Marginal candidates on closed lists: Israel 2015 edition

Do party leaders use personal characteristics of candidates they recruit to their closed lists as a way to attract voters to the list? If the objective is to mobilize voters who might not otherwise have strong incentives to vote for the list, the strategy we might observe is the nomination of candidates associated with particular groups (or partnering parties) to marginal ranks–a rank at which the party is likely to be on the cusp of winning or losing. I pointed out such a strategy in the Israeli election of 2006, when Shas nominated representatives of the Ethiopian and Georgian immigrant communities to the 12th and 13th ranks. The party had won 11 seats in the 2003 election and would win 12 seats on 2006; there were indications that the party indeed received votes from the two communities.

How common are such marginal-ranks personal-vote strategies by parties? I wish I knew! I do have another data point from Israel, however: this year’s Zionist Union list.

The Zionist Union (or Zionist Camp) list was formed by the merger, for purposes of this election, of Labor and Tzipi Livni’s HaTnua party. Although Labor holds a member primary, the joint-list agreement gave Livni the right to nominate candidates to various positions on the list. One of these was position #24.

On January 25, it was reported that the 24th spot would go to Yael Cohen Paran, “one of Israel’s leading environmentalists for the past two decades”. She is one of the leaders of the Green Movement party.

By nominating Cohen Paran, Livni has maintained her agreement with the Green Movement, whose leader Alon Tal was given the 13th rank on Livni’s HaTnau list for the 2013 election. The list won only six seats, so Tal was not close to winning, but Livni’s manifesto commitment to focus on the environment was upheld in various ways, most prominently by claiming the Environment Ministry for one of her MKs, Amir Peretz.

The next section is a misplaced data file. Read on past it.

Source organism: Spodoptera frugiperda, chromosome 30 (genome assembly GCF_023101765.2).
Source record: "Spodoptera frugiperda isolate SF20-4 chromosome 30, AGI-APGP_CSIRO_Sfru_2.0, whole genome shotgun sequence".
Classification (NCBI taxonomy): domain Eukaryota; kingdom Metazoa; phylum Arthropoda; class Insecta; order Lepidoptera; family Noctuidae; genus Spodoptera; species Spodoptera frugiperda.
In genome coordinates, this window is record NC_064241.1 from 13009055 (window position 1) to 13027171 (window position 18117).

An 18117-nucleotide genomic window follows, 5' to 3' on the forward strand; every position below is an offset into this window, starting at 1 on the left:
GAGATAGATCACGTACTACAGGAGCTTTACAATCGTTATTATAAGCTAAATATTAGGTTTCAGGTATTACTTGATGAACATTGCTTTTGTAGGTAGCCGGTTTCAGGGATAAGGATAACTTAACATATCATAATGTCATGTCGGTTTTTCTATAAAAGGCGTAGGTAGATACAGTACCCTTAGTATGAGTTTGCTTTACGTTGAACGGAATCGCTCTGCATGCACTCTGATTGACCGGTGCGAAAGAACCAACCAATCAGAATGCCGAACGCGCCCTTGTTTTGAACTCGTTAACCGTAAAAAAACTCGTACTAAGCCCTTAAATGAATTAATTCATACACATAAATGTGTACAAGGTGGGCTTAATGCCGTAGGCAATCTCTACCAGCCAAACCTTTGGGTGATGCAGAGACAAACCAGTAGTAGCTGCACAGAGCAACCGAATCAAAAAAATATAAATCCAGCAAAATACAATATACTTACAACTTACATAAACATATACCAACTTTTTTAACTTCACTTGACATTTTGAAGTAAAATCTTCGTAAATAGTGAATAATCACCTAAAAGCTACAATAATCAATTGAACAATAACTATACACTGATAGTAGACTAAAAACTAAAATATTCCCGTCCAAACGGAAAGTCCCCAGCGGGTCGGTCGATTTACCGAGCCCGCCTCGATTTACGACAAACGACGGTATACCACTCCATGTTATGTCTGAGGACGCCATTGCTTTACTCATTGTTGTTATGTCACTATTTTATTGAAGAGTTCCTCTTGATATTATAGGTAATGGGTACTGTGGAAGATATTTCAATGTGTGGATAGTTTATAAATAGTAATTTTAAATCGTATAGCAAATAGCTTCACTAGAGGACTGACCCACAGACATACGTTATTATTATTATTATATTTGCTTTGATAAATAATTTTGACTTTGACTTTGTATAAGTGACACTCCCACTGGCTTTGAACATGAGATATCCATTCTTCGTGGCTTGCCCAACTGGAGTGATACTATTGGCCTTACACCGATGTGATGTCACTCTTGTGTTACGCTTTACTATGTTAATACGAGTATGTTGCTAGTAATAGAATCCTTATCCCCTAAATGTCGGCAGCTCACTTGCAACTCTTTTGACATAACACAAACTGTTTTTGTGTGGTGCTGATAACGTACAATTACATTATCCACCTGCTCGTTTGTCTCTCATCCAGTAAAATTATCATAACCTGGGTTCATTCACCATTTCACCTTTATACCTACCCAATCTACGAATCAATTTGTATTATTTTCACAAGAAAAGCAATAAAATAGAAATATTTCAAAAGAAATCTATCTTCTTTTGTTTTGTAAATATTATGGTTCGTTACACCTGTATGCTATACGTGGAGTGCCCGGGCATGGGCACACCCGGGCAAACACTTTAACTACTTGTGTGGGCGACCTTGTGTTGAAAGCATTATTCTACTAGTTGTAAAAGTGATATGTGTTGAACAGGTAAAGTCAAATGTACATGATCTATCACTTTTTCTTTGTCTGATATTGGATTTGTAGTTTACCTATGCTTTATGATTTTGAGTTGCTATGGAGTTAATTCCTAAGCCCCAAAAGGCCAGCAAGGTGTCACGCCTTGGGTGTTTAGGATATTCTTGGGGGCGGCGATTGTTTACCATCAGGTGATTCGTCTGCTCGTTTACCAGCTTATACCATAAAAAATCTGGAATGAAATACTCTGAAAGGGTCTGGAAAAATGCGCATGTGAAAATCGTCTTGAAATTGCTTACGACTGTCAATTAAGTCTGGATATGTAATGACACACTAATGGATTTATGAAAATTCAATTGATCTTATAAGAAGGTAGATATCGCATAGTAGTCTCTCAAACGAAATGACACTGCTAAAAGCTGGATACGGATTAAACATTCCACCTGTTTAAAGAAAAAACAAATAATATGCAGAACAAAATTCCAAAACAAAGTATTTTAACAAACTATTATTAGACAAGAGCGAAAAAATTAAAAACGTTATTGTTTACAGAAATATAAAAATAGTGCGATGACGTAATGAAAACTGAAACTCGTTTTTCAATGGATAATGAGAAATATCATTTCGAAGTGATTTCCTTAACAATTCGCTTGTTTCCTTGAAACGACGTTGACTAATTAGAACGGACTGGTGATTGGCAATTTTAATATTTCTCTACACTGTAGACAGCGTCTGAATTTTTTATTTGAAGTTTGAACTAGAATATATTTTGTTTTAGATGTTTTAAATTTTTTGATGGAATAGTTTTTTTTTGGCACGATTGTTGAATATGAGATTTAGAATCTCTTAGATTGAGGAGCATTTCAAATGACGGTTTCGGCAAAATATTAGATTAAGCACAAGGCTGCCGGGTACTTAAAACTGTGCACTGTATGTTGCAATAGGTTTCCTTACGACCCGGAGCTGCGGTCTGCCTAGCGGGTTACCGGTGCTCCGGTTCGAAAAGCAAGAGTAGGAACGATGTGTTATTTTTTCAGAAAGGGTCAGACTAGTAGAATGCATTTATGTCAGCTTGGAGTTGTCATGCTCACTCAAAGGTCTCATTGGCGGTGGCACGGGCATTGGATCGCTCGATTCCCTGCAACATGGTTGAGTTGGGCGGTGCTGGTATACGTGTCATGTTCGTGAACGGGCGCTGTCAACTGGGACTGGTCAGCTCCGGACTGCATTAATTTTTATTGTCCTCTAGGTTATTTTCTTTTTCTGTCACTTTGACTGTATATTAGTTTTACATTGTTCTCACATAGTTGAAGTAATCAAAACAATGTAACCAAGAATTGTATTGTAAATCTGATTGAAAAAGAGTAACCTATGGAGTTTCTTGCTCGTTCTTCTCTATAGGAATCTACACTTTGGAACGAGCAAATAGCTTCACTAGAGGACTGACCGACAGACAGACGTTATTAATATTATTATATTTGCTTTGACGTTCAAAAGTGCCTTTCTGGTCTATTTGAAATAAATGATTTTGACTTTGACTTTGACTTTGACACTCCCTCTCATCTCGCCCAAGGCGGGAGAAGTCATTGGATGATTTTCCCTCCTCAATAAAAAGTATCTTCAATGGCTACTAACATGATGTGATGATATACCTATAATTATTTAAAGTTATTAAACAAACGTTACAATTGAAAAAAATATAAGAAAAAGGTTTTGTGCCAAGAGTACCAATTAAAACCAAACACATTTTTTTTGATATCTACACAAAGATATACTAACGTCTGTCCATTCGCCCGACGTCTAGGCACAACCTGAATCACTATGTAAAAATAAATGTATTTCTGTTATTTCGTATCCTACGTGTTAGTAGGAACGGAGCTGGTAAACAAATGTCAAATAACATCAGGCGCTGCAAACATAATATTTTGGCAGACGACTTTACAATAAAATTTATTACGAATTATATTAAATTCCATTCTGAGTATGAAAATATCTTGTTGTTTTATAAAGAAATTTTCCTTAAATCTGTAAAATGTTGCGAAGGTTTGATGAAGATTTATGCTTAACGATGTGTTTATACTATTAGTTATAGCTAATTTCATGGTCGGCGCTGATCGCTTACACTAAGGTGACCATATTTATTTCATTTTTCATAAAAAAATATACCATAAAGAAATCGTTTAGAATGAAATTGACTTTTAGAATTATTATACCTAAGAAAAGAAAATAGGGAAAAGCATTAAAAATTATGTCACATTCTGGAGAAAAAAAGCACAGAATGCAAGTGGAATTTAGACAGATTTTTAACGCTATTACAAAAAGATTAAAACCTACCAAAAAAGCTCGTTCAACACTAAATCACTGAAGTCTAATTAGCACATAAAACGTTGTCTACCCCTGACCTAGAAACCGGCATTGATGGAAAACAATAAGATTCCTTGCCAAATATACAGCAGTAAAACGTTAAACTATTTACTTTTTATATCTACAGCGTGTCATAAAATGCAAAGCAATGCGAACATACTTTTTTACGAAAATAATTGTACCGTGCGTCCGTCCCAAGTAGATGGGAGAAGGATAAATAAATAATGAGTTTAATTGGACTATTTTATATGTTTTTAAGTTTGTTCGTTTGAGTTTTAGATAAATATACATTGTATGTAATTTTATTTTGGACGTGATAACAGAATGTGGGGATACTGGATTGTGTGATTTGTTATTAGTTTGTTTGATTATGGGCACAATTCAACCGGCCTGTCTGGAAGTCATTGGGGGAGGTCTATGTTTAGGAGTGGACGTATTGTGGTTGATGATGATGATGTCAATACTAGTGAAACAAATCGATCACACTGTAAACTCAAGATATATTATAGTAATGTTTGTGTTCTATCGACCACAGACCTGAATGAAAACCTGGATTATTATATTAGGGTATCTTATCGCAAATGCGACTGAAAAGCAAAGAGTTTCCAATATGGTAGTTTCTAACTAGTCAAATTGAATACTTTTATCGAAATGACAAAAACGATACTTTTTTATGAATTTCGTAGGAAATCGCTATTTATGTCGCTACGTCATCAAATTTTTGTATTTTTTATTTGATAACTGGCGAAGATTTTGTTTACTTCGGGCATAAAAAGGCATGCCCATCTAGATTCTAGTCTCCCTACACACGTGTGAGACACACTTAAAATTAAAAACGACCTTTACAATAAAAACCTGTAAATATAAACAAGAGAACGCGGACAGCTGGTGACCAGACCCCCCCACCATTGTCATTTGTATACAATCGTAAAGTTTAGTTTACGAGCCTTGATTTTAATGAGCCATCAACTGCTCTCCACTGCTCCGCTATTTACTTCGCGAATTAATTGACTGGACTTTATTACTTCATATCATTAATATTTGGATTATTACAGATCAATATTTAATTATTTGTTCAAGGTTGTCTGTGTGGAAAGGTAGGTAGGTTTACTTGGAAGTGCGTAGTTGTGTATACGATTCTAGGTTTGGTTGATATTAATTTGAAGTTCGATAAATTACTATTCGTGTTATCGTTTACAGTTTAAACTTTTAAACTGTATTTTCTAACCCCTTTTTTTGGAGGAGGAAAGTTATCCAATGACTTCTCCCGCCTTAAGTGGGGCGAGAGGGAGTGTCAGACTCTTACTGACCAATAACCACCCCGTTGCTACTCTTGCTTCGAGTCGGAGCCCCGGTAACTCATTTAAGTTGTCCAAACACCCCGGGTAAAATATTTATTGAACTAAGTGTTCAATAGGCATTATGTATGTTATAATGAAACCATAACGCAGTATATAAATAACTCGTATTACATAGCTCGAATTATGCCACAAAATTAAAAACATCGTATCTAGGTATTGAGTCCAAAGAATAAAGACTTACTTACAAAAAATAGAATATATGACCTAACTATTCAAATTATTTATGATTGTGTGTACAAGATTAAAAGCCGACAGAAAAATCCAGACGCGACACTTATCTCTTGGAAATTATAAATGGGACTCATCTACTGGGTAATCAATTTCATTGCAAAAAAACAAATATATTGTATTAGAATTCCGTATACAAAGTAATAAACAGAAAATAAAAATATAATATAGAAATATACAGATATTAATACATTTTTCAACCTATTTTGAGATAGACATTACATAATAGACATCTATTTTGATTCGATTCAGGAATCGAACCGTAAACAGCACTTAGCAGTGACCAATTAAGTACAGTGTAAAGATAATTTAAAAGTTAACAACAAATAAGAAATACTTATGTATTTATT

Of course, I can’t prove that Cohen Paran received this specific list rank for this campaign because of her ability to bring additional votes. It is possible, however, given the past record of Livin-Green cooperation. It is especially noteworthy that in the week immediately prior to the announcement, the Labor-HaTnua list was averaging just about 24 seats in the polls, meaning Livni controlled what could be the most marginal rank on the list. If there is a bloc of potential votes, and a candidate who might appeal to such a bloc, and the nominator was strategic… let’s just say Livni behaved exactly as a hypothesis about personal votes for marginal ranks on closed lists might predict.

5 thoughts on “Marginal candidates on closed lists: Israel 2015 edition

  1. To what extent do Israeli parties (still) use internal primaries to choose their candidates? I know Labour and Likud introduced internal primaries in the 90’s, and I think Bayit Yehudi and Meretz do as well; I know Kachlon hand-picked his list, and I’m pretty sure Lapid and Liberman do the same.

    • Lapid and Lieberman (and now also Kahlon) certainly do the “hand-pick” procedure.

      So, to be clear, the point I was making about exploiting the marginal ranks can work only in a party or alliance that (1) has a leader (or small collective body) determine candidates and their ranks, or (2) has set-aside slots for leader discretion that happen to align with a likely marginal rank.

      Obviously, the Zionist Union falls into #2. I am going to surmise that when they negotiated the #24 slot as one for Livni they had a reasonable idea that such a slot would be neither safe nor hopeless.

  2. Likud, Labour and Habayit Hayhudi all hold closed primeries (i.e. open to all paying party members but not to the general public) which determine the identity and rank of candidates in their respective Knesset list. However all of them reserve some slots for outside candidates, usually picked by their leaders, sometimes pending some party panel approval. Meretz elects its candidates in the party council (or convention as it is called, though this is in fact a continuous body and not an ad-hoc one). I think the Communist party (or rather Hadash, which includes the Communist party as a key member) did the same, for selecting canidates for the slots reserved to it on The Joint List (the combined list of arab and radical left parties). All other parties have moved away from, or have never held, any sort of internal competition to select their candidates for the Knesset. Instead selction is made by party leadership in a mostly non-public process.

  3. Pingback: Four days to election, Likud still looks hard to beat | Fruits and Votes

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